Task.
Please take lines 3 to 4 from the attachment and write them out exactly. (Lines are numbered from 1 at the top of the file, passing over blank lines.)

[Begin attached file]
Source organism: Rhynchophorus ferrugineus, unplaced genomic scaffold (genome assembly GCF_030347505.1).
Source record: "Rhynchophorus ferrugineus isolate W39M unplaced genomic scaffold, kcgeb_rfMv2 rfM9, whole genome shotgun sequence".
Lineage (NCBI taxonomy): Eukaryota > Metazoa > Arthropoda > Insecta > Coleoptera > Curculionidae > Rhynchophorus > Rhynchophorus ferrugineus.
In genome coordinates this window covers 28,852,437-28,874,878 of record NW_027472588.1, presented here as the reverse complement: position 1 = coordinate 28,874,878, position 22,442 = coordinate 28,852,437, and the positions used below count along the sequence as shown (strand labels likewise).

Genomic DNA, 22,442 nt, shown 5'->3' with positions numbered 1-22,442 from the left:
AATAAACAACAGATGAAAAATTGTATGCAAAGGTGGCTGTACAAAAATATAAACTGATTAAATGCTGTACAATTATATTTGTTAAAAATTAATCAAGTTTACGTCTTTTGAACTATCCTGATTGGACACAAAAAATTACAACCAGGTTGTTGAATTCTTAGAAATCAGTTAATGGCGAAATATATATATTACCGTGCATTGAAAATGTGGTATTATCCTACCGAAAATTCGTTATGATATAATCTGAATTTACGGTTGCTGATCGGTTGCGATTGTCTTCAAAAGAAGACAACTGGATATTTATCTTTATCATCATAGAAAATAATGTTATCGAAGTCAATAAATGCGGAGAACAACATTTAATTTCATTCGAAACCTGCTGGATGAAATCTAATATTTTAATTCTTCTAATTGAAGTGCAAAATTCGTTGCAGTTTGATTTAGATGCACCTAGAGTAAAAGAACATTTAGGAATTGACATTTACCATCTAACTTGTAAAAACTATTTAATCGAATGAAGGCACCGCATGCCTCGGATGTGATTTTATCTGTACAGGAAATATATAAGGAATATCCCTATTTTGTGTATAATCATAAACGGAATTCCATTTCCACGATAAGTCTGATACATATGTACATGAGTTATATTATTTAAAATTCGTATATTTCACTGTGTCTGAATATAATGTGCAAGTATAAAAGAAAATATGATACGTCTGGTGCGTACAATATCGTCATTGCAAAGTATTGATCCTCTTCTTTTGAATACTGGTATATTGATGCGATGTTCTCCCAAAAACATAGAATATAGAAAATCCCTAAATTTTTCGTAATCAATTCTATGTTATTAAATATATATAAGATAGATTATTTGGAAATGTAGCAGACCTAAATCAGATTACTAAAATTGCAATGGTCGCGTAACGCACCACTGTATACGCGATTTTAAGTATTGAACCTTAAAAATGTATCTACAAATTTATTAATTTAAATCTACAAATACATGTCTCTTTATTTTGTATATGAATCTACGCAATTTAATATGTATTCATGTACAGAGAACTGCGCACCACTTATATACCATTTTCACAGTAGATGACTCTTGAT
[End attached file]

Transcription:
Lineage (NCBI taxonomy): Eukaryota > Metazoa > Arthropoda > Insecta > Coleoptera > Curculionidae > Rhynchophorus > Rhynchophorus ferrugineus.
In genome coordinates this window covers 28,852,437-28,874,878 of record NW_027472588.1, presented here as the reverse complement: position 1 = coordinate 28,874,878, position 22,442 = coordinate 28,852,437, and the positions used below count along the sequence as shown (strand labels likewise).